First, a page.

In order to keep up with new technologies and addressing consumer concerns over privacy the 1995 European Data Protection Directive, which was implemented in UK in the 1998 Data Protection Act is in the process of being updated. This can be a good thing because aside from anything else it aims to reduce the red tape, and add more consistency across Europe. However, the draft proposals are missing the mark and not going to meet the objectives unless some additions and changes are made.
The definition of “personal data” is one example of this; it is proposed to be extended so it could cover some IP addresses and cookies;
“a natural person who can be identified, directly or indirectly by means likely to be used by the Data Controller……in particular by reference to an identification number, location data, online identifier…”
The definition makes no distinction between personal data which is not directly identifiable, such as an IP address identifying a device not a person and data which is, e.g. name and address. Furthermore an IP address only identifies a device not a person. This change would make profiling and web analytics much more difficult, if not impossible. This would change the whole way the internet and email marketing works. The easy user experiences and communications users are currently used to from talented marketers would be replaced with either nothing or un-targeted information, a backward step which will not benefit users or business. The updated European data protection legislative framework need to allow the commercial developments to continue, which will allow business to grow and users to have positive relevant information sent to them.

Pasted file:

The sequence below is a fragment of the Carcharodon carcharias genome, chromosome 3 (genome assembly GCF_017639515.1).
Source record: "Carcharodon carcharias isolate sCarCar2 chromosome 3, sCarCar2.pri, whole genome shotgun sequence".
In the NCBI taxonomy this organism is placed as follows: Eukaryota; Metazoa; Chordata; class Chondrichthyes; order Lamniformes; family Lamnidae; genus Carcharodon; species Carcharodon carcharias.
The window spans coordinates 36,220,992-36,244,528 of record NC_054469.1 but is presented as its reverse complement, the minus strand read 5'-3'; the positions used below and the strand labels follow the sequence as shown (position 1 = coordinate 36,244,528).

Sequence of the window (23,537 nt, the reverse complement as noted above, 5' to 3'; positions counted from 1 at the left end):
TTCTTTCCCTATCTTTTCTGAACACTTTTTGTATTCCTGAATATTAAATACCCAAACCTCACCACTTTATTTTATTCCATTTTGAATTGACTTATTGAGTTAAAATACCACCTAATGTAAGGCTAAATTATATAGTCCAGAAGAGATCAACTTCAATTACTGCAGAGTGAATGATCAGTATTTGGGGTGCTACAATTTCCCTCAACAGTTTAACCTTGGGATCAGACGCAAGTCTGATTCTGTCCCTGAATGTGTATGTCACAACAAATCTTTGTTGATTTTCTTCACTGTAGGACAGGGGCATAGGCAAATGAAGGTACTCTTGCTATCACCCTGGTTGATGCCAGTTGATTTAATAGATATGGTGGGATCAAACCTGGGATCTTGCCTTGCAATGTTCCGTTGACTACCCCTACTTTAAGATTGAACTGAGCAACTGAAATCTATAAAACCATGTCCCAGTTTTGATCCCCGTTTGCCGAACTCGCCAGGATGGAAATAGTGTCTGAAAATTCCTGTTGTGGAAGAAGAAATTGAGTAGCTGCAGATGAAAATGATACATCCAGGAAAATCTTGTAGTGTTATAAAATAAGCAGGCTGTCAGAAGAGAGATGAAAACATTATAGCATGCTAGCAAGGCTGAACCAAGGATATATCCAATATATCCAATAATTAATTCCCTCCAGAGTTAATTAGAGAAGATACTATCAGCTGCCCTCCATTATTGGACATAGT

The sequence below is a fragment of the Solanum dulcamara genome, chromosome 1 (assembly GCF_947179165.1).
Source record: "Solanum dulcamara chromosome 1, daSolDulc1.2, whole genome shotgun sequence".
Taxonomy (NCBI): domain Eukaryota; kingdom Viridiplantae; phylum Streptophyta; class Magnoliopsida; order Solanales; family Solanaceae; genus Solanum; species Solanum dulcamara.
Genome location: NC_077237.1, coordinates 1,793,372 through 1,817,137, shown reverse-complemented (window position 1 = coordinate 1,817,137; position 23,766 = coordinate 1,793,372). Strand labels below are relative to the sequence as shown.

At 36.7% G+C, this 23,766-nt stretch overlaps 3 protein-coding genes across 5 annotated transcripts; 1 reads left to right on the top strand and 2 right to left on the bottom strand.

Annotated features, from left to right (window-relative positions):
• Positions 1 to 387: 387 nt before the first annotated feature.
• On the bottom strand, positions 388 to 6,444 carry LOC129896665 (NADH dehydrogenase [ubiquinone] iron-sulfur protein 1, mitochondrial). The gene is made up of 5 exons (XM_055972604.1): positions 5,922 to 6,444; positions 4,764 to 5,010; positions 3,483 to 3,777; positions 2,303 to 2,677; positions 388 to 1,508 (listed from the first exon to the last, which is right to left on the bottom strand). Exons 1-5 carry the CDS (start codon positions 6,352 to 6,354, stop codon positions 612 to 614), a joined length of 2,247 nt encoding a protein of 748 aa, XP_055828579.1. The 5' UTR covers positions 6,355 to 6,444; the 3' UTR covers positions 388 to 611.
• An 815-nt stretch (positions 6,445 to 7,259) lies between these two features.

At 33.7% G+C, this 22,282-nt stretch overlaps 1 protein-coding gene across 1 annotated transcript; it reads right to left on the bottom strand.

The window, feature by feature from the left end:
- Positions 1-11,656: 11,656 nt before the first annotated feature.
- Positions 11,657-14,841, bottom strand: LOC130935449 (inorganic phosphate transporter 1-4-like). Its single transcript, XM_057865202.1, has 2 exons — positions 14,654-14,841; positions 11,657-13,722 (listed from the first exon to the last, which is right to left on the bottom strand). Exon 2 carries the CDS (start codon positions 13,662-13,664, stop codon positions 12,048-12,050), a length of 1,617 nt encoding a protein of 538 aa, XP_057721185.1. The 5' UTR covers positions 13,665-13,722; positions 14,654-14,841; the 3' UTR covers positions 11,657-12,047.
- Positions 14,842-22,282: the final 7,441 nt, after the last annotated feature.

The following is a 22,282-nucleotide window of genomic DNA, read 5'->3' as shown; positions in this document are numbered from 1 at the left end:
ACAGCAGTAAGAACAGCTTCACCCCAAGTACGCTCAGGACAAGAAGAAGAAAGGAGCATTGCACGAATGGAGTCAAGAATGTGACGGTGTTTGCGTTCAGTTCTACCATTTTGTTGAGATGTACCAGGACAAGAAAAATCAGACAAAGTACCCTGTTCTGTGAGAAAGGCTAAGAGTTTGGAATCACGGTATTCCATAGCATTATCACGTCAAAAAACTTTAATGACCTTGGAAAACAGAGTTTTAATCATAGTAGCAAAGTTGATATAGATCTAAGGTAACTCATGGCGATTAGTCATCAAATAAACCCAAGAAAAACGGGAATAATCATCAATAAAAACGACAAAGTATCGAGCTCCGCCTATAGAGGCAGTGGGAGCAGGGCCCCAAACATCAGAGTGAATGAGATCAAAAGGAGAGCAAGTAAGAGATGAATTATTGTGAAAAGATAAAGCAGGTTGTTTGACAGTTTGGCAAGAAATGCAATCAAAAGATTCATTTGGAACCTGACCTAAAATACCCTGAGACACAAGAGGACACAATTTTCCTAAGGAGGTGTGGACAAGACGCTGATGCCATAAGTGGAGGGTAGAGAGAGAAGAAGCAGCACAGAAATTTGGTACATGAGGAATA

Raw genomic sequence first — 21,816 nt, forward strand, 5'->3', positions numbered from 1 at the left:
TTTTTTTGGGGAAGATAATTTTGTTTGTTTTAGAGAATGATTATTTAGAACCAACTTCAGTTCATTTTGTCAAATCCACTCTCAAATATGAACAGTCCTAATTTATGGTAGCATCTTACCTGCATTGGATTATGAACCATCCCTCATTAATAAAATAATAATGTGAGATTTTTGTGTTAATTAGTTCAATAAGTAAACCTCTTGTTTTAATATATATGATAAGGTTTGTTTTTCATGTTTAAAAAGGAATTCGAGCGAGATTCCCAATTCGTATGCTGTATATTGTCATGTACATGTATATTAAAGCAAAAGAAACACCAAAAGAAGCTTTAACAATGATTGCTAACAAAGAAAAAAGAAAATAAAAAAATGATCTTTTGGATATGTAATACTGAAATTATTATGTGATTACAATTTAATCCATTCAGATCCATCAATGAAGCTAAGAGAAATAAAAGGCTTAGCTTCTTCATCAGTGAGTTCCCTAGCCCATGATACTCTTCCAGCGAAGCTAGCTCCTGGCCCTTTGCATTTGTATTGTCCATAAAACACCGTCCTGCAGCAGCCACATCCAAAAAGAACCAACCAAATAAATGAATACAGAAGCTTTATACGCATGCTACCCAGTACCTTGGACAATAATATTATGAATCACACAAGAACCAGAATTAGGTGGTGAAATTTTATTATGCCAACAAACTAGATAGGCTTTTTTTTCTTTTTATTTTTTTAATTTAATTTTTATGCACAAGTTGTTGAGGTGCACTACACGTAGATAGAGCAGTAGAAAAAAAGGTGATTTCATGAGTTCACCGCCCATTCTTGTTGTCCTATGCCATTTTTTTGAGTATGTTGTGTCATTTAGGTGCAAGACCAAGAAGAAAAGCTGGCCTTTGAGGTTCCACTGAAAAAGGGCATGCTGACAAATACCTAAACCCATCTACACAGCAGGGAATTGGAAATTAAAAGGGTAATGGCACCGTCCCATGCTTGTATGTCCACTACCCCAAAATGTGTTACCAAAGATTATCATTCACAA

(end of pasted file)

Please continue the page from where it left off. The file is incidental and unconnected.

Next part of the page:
It is imperative that the definition of personal data is revised otherwise the online economy may be severely damaged.